So he turned around and looked at them, and pronounced a curse on them in the name of the Lord. And two female bears came out of the woods and mauled forty-two of the youths. -- 2 Kings 2, verse 24
In my green years, I was a bear. Now I am no longer one of them. A cheap
way to describe myself is “I am a dead bear.” But there is more to it than that. There is also more to it than my being a “non-bear.”
Not surprisingly, my sister was a bear, too, and together we did bear-like things. For example, we developed sweeping ways to grab fish at one particular waterfall, my sister terrorizing the fish toward me, and me doing the same for her. We also spent a lot of time picking berries together. And we would take turns scratching our backs on the rough bark of a good tree. And of course we had to deal with male bears and the cubs that filled out our lives.
Eventually, my sister and I died, even though right now –many thousands of years later – we are still not totally dead. The most important part of us lingers on in the venue of the Bible, where my sister and I are the only bears mentioned in all the scriptures.
So we are indebted to people of faith who read the Bible for reviving us every time they review II Kings II. We have also been indebted to the Prophet Elisha, the hero of that portion of the Bible, for dragging us along with the tangle of his immortality.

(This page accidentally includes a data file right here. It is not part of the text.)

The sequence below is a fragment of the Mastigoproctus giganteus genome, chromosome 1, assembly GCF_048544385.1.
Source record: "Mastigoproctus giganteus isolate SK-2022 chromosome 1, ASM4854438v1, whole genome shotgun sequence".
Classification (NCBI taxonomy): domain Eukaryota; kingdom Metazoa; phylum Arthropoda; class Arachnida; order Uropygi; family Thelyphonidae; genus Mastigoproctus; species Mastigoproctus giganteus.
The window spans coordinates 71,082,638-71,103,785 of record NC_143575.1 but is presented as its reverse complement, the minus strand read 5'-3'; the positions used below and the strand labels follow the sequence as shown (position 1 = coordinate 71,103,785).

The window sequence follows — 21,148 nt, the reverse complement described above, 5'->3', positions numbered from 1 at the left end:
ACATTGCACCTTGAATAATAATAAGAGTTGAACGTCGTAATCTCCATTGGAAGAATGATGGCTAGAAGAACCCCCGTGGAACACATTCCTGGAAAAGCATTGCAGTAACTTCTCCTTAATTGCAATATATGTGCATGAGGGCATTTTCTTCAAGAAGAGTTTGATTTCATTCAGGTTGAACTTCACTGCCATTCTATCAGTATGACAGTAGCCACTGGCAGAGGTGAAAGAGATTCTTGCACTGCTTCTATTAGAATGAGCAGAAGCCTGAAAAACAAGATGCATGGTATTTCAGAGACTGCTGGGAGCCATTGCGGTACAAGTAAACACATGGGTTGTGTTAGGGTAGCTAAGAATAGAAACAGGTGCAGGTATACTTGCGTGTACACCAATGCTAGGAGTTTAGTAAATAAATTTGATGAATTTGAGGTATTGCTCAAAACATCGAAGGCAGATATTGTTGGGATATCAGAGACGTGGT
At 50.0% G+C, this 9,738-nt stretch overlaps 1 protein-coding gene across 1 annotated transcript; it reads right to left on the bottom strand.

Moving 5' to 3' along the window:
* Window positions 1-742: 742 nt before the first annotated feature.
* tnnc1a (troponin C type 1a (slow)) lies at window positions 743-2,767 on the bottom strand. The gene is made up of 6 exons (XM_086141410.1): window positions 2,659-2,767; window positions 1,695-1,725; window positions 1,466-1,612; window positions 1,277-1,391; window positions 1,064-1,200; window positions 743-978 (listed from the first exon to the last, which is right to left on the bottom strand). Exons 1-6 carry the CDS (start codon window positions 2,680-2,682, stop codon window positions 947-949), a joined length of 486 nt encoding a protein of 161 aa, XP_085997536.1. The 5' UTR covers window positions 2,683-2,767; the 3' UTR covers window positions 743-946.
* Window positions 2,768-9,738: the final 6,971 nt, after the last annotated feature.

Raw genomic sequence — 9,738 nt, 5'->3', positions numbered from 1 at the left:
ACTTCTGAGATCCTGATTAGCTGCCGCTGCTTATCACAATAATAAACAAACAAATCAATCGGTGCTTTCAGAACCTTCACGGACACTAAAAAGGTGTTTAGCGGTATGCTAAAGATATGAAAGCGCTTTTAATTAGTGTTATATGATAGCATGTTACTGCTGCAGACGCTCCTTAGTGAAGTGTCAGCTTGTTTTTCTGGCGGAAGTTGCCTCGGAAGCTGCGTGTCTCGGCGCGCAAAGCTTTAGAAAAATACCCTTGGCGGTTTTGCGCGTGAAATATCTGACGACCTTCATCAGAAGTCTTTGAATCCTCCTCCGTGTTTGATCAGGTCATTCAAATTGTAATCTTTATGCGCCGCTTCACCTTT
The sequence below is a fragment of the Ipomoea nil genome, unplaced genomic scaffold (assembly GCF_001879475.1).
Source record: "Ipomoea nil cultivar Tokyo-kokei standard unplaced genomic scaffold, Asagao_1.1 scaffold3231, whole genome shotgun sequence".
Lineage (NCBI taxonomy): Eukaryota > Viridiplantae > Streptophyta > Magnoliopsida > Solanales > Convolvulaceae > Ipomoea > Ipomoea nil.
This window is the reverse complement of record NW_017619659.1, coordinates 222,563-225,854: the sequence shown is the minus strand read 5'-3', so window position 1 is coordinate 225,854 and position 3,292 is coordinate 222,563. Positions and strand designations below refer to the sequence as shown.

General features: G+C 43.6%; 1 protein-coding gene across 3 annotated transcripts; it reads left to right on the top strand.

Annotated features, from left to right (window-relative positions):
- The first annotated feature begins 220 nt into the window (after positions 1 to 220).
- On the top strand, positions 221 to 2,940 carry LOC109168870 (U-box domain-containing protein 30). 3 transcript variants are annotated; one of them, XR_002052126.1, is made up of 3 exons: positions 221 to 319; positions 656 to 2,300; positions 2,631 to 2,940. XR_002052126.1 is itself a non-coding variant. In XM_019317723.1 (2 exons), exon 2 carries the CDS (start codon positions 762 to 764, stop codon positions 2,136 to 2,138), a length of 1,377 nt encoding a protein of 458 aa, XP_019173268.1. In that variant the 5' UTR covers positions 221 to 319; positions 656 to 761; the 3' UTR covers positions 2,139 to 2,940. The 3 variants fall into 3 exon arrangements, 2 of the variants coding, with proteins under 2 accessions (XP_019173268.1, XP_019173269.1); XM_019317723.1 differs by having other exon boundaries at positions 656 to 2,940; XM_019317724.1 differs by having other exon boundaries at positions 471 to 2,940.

To tell you the truth, though, I am just trying to be polite for calling Elisha “the prophet.” That is generally what he is called today. But my sister and I knew him as “the lodge owner.”
He owned a resort lodge, you understand, and that is how he earned his nice living and stayed around so long. Elisha was also the outstanding naturalist in the time and place where we lived, and he used this gift to his great advantage as a lodge proprietor.
He was of course a great fisherman. He had a wonderful fresh-water fish platter for his guests every night, no matter if they were Samarians or Philistines, and he also used his gifts of naturalism to create entertainment for all his paid guests. Then he would follow this act with a sermon to all the idol-worshippers about the economy of worshipping only one God.
Meanwhile, the fresh-water fish he saved to feed my sister and I were always of the highest quality, and in exchange for them my sister and I would do anything Elisha asked us in front of his guests. They loved to see us rolling over, especially the Philistines.
As everyone knows, Elisha’s life changed a lot with the mysterious disappearance of his old friend, the Prophet Elijah. Elisha and Elijah would sometimes take long recreational walks together, and no one else was really equal to keep up with the things they told each other.
But one evening Elisha returned from one of these walks alone, and when pressed about where Elijah was, Elisha acted too uncharacteristically petulant to be a lodge host.
“He’s gone,” he said.
He was asked where Elijah went.
“He went up to Heaven in a chariot of fire,” Elisha said.